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Red-winged blackbird (male)

Later, I made my annual unsuccessful attempt at getting red-winged blackbird photos. They are difficult for me to capture successfully with the camera. Their black color and constant movement defy any new skills I learn over the winter. These are the best two shots that I got. And the one below is bad, but I include it and, while it looks like he is choking, be assured that the bird is only calling. One of the blackbird songs requires them to hunch over in a choking stance. I have no idea why. But I like the song.

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Singing, not gagging

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Thursday, April 21, 2011

Kitchen Update

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All photos shot on April 10, 2011

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Kitchen is almost done. (7 of 6).jpg

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Sign of Spring: Rhubarb Is Up!

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This is what the rhubarb looked like thirteen days ago. It is maybe a half inch taller now. If it would ever warm up and stop snowing, we would move it to the new septic tank access port. That is the green thing that is sticking out of the front yard. If we move all of the rhubarb there, it will look very attractive. The rhubarb plants all need to be separated, anyhow, so we can do both chores at the same time. I hope we can do it soon. We are both itching to dig and plant outside.

Today is the day that I chose for the Crystal Lake ice out. People win a lot of money in those raffles and I was absolutely certain that today (or even this week) would be the day.  In 2007 ice out was on April 22 at 4:55 PM (source: Vermont Weather Blog, ice out page). There is no way that ice out will happen tomorrow. It is now 30°F (-1°C) and snowing. The weather report says we will get about an inch of snow.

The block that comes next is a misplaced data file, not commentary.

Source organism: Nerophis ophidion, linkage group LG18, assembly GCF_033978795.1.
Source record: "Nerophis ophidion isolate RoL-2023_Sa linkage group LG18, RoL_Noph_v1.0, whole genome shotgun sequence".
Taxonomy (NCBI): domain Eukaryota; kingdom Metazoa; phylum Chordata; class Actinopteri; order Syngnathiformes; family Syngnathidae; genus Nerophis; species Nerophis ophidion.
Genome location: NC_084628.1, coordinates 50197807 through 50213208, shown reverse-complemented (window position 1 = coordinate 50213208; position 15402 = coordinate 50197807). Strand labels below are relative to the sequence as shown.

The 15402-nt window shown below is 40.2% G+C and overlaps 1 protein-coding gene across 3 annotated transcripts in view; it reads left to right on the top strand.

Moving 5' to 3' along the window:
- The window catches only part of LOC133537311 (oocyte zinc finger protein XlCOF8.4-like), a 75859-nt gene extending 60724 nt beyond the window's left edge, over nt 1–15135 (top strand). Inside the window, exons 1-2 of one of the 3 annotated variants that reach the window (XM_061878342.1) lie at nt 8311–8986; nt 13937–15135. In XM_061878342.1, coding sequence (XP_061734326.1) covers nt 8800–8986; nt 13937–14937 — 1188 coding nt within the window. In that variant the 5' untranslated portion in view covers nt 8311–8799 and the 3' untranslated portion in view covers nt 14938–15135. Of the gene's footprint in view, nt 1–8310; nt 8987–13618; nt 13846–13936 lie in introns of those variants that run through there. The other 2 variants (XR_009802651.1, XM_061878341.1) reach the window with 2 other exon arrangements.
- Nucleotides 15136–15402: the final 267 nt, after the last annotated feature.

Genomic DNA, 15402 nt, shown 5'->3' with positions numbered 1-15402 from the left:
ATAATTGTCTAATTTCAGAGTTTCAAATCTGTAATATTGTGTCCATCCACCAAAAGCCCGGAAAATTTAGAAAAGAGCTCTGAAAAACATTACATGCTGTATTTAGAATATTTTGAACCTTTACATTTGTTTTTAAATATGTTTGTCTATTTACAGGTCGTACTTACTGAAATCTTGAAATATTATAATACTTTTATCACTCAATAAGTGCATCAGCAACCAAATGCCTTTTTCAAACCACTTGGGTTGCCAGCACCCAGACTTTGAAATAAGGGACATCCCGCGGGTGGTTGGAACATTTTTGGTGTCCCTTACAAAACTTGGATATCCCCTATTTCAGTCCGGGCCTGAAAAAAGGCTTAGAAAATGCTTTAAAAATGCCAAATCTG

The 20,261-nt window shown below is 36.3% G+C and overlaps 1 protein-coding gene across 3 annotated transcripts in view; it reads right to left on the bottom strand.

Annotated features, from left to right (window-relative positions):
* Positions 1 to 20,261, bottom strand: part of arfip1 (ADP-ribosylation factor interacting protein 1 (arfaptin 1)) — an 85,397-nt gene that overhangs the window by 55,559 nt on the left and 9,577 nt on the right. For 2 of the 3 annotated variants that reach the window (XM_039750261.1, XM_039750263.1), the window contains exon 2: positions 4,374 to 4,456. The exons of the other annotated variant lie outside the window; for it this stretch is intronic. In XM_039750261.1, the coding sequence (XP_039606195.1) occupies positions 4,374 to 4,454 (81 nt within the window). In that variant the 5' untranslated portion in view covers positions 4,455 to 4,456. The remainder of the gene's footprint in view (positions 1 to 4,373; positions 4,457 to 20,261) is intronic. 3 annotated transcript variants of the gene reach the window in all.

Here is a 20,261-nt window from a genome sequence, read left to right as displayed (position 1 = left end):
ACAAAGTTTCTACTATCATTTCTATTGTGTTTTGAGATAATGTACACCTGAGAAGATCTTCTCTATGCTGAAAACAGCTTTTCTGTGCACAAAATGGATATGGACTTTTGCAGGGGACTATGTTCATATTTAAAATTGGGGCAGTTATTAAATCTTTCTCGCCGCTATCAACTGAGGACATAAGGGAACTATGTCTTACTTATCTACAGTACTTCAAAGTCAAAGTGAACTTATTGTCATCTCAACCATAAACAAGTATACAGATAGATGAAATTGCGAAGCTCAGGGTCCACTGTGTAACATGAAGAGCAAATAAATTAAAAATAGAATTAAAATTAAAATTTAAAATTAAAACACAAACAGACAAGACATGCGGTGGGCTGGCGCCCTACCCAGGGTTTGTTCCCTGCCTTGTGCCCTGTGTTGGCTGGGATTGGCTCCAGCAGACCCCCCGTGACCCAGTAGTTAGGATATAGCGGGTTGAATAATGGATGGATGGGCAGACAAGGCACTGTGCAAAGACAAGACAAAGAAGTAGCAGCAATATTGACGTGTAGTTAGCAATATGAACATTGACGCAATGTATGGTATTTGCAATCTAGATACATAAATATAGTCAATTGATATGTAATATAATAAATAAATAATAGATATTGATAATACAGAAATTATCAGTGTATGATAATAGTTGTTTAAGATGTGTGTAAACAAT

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Wednesday, April 20, 2011

An Uncooperative Robin

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I took a walk out back on April 10 to see what birds had returned for the summer. I saw a robin perched in willows but by the time I had him in the viewfinder, he flew off. These are the shots I got. I like getting the birds in flight, but it would be nice if they would sit still while I focus!

Robin in Flight (3 of 2).jpg

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Tuesday, April 19, 2011

How To Make It All Go Away

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The woodpile on April 9, 2011